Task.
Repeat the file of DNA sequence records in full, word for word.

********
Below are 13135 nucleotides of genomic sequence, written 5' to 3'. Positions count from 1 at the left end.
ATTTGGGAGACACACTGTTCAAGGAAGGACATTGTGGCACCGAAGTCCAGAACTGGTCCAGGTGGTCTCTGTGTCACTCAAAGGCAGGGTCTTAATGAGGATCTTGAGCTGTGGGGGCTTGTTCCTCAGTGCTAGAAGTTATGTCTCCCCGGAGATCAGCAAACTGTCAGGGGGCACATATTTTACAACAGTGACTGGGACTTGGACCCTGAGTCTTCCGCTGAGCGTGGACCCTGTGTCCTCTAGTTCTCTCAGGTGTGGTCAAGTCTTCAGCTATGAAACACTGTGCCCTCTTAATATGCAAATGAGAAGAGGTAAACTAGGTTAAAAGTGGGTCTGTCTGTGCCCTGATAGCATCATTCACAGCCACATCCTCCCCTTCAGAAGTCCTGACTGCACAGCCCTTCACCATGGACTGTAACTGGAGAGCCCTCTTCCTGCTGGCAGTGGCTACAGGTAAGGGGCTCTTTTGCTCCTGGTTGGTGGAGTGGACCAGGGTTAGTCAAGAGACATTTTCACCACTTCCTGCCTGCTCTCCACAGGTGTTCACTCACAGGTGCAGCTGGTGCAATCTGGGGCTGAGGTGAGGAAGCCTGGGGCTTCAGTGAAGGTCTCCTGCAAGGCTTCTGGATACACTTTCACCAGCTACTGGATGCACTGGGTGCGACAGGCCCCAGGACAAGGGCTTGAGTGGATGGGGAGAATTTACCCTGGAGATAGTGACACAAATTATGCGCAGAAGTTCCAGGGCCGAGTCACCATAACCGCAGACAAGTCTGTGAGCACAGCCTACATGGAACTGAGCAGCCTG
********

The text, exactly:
Below are 13135 nucleotides of genomic sequence, written 5' to 3'. Positions count from 1 at the left end.
ATTTGGGAGACACACTGTTCAAGGAAGGACATTGTGGCACCGAAGTCCAGAACTGGTCCAGGTGGTCTCTGTGTCACTCAAAGGCAGGGTCTTAATGAGGATCTTGAGCTGTGGGGGCTTGTTCCTCAGTGCTAGAAGTTATGTCTCCCCGGAGATCAGCAAACTGTCAGGGGGCACATATTTTACAACAGTGACTGGGACTTGGACCCTGAGTCTTCCGCTGAGCGTGGACCCTGTGTCCTCTAGTTCTCTCAGGTGTGGTCAAGTCTTCAGCTATGAAACACTGTGCCCTCTTAATATGCAAATGAGAAGAGGTAAACTAGGTTAAAAGTGGGTCTGTCTGTGCCCTGATAGCATCATTCACAGCCACATCCTCCCCTTCAGAAGTCCTGACTGCACAGCCCTTCACCATGGACTGTAACTGGAGAGCCCTCTTCCTGCTGGCAGTGGCTACAGGTAAGGGGCTCTTTTGCTCCTGGTTGGTGGAGTGGACCAGGGTTAGTCAAGAGACATTTTCACCACTTCCTGCCTGCTCTCCACAGGTGTTCACTCACAGGTGCAGCTGGTGCAATCTGGGGCTGAGGTGAGGAAGCCTGGGGCTTCAGTGAAGGTCTCCTGCAAGGCTTCTGGATACACTTTCACCAGCTACTGGATGCACTGGGTGCGACAGGCCCCAGGACAAGGGCTTGAGTGGATGGGGAGAATTTACCCTGGAGATAGTGACACAAATTATGCGCAGAAGTTCCAGGGCCGAGTCACCATAACCGCAGACAAGTCTGTGAGCACAGCCTACATGGAACTGAGCAGCCTG